8. Workshop on the "free market"; Economic discussion on what a "free market" is and is not; Regulatory discussion on whether deregulated energy markets in other states are or are not true "free markets" and if so or if not then to what degree are they " free markets" and why; Policy discussion on what states/customers/utilities/stakeholders gain or lose by moving to or away from "free markets" in the utility sector; Legal/Policy/or Economic discussion on the "free market of political power" and what it means for States (such as state legislators and PUC's) to be political participants themselves, in a regional "free market"; If Arizona enters the "market," then is it ready and willing to also acknowledge and accept that other States (such as Nevada, Utah, Oregon, etc., and their legislatures and PUCs) could also enter the "market" and likely will give their utilities a competitive advantage over our utilities in Arizona (See for example Illinois subsidizing nuclear in Illinois to the detriment of coal in Ohio).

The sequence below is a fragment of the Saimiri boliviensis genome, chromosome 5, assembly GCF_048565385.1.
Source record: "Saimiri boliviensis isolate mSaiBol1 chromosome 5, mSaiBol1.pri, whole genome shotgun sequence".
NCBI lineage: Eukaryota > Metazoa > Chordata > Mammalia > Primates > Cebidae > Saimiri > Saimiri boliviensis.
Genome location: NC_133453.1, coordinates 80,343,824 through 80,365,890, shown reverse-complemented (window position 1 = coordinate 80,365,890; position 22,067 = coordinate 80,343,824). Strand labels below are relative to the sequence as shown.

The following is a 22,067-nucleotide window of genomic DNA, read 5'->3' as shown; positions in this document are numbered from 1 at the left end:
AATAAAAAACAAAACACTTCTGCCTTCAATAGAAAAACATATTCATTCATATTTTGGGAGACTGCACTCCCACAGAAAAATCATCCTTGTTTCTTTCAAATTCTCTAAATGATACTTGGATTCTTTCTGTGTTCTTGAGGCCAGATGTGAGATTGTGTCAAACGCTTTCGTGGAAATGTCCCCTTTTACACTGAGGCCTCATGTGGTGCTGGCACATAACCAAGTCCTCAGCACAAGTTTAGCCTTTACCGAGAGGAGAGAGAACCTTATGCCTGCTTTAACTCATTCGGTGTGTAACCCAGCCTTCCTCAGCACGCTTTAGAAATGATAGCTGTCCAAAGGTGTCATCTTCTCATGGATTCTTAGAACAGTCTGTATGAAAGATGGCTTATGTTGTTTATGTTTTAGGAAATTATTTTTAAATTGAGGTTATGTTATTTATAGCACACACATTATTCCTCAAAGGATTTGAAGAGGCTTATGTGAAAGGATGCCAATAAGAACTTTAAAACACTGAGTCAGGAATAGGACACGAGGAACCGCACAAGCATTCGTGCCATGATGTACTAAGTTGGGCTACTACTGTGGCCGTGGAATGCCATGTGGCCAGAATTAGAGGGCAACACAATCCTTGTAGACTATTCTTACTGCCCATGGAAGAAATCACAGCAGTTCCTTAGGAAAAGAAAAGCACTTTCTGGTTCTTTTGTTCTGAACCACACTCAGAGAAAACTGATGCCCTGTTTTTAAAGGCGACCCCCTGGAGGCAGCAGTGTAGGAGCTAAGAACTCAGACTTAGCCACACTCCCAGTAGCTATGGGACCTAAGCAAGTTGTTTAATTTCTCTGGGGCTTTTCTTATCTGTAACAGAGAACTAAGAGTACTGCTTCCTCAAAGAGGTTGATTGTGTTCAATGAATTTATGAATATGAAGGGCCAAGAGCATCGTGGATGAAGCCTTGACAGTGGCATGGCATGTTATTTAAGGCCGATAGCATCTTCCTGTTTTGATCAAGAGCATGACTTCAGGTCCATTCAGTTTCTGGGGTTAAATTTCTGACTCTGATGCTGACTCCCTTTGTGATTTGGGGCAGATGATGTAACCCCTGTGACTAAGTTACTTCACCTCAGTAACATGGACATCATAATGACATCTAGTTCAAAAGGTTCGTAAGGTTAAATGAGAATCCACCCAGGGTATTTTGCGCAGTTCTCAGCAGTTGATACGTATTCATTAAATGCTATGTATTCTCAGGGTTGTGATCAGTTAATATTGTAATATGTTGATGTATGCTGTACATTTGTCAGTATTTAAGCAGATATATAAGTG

9. Workshop on final direction of the Commission. Summary of all findings. Remaining questions. Direction to Staff for next steps.

"I understand that we may not schedule all of these workshops or structure them in the way that I have outlined. I simply offer them here as an illustration of the many issues we have yet to address and to highlight the many questions that I would like to see answered. Accordingly, I would hope that this Commission will have a discussion at its next Staff Open Meeting about adopting an aggressive workshop schedule for 2020 that addresses issues such as those I have outlined above. I would also request that parties who wish to provide answers to, or information and materials regarding, the questions and issues I have posed in this letter, respond by October 18, 2019, to be in line with the requests made by Chairman Burns and Commissioner Olson," Márquez Peterson's wrote

Docket RE-00000A-18-0405